Should getting your rocks off in a public park get you spanked for life by being forced to register as a sex offender? Palm Springs police in California would like it that way.
Last year’s sting of the Warm Sands area snagged 24 alleged offenders, and new documents show that leading up to the sweep the police were hoping the district attorney’s office would severely punish the park sex hopefuls.
Prior to the Warm Sands sting, Palm Springs police made it clear to the Riverside County D.A.’s Office they were dissatisfied with the “disturbing the peace” pleas that came from previous stings, according to sworn testimony from Palm Springs police Sgt. Bryan Anderson, who helped supervise the Warm Sands sting. The police reached out to Supervising Deputy District Attorney Trisha Fransdahl prior to the sting. Anderson said he was confident they had an agreement in place to pursue “the charges that we actually asked to file.” The Palm Springs Police Department declined to comment on the Warm Sands sting. It’s not clear why it sought more severe penalties from the D.A. in advance.
“Not clear”? We have some theories.
In the meantime, while the D.A. insists there was never a firm deal in place to prosecute offenders under such a severe law, the 24 men do stand to be added to a sex offender’s registry if convicted — but only one that’s available to police, and not the public.
But how come it’s only the gays enjoying public sex that are facing such harsh penalties?
Indio-based public defender Roger Tansey aims to get a Riverside County Superior Court judge to compel the police to reveal details about their enforcement during the past 10 years. Tansey submitted earlier this month testimony from two former security guards — including one who patrolled Knott’s Soak City water park in Palm Springs — who said they witnessed rampant straight sex in public while on the job. Tessa Smith said she observed 15 to 20 couples engaged in public inappropriate sexual activity in the two months she served as a security guard at the water park in 2007. Smith, now a Riverside County sheriff’s deputy, said she witnessed two couples having sex in the wading pool. […] Another security guard, Richard Heidorn, said he witnessed 25 to 30 straight couples having sex in the city-owned parking structure north of Baristo Road during a nine-month period in 2009.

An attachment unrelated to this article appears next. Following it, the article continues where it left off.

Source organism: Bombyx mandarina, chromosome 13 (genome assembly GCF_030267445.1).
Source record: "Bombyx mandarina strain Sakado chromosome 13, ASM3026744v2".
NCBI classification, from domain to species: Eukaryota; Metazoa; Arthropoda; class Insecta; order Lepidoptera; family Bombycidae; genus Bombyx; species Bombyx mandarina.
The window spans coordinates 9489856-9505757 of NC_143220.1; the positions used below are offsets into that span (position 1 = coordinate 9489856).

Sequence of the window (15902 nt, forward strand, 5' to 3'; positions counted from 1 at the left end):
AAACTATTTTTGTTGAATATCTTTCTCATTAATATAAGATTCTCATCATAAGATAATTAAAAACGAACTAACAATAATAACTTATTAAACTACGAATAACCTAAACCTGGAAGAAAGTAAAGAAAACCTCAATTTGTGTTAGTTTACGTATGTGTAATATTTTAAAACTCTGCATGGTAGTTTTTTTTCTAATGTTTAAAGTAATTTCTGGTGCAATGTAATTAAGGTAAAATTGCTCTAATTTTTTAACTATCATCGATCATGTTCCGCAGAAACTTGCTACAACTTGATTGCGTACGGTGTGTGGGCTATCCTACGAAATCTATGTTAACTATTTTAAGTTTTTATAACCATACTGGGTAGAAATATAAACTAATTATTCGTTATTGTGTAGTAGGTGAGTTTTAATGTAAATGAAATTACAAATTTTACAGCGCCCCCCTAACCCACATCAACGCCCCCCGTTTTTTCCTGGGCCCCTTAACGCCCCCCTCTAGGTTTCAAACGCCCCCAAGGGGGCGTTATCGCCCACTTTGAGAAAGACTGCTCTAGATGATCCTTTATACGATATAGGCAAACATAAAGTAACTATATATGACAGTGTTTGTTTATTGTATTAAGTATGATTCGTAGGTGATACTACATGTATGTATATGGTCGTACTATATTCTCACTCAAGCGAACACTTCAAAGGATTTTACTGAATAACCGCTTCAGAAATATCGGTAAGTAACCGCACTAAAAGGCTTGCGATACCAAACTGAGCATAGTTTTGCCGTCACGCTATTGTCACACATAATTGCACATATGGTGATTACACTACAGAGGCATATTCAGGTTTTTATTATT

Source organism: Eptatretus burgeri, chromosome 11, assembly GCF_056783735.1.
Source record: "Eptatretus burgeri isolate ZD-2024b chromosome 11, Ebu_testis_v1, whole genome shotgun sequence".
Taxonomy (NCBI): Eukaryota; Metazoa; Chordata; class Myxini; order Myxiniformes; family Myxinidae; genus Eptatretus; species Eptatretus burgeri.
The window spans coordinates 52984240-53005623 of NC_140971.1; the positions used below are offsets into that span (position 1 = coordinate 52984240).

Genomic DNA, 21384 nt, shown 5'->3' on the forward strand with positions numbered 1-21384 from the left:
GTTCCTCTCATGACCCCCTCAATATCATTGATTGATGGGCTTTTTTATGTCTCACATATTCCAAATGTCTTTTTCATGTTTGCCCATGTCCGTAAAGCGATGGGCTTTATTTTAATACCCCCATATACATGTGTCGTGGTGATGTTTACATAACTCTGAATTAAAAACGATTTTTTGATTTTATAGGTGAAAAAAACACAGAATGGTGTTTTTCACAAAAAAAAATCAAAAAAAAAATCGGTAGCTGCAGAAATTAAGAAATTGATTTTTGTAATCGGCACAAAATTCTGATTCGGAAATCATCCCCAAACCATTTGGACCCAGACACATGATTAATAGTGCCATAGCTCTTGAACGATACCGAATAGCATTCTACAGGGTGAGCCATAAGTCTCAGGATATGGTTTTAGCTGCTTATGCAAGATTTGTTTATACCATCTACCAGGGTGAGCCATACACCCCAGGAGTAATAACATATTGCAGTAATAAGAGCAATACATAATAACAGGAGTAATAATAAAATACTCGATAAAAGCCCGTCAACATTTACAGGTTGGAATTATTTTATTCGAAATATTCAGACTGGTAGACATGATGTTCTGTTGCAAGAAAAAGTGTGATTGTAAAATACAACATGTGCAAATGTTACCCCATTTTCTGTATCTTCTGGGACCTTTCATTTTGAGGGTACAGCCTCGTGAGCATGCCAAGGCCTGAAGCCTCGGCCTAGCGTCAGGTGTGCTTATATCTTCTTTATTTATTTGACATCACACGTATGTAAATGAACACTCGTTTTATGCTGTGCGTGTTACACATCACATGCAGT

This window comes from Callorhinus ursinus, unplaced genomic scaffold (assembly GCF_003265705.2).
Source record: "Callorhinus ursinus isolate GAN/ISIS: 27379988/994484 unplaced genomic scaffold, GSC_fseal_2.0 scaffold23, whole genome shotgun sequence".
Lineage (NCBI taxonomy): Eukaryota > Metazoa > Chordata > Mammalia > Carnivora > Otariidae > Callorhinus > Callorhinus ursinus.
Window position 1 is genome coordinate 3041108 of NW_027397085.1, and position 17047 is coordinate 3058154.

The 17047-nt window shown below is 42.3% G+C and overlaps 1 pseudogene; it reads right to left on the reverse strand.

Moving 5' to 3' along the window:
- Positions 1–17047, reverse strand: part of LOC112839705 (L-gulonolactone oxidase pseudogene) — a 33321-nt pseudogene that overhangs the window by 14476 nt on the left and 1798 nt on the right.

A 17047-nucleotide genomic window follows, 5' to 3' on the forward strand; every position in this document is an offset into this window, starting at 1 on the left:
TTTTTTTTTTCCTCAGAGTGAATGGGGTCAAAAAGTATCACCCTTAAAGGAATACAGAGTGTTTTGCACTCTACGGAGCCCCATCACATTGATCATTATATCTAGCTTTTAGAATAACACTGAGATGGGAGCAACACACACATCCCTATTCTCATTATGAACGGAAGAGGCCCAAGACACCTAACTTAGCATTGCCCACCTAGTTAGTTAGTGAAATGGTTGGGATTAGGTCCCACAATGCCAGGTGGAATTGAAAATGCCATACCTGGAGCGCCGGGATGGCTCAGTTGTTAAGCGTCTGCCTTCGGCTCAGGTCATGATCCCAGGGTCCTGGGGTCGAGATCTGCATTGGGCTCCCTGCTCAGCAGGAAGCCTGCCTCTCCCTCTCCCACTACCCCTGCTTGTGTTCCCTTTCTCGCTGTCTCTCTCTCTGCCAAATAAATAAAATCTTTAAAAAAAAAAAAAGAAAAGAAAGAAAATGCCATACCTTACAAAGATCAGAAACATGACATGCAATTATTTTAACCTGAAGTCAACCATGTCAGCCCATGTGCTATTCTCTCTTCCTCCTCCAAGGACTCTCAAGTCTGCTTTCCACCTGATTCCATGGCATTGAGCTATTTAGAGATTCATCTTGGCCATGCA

The double standard of cracking down on gay vs. straight sex isn’t new, but the Palm Springs police’s attempt to force these men onto sex offender lists is frightening. These lists are used to keep tabs on persons committing sex crimes, not crimes that involve sex. There’s a difference between child rapists and pedophiles and men and women (gay or straight) stupidly using public property to get off with other consenting adults. Adding these men to that list dilutes the purpose of a registry.
We’re just fine with police trying to eliminate public park cruising; if there are families or children also using the park, seriously, go somewhere else. But including a Richard Quest type on a registry reserved for the sickest of human beings (and, apparently, teenagers who sext) is ridiculous and an over-reach.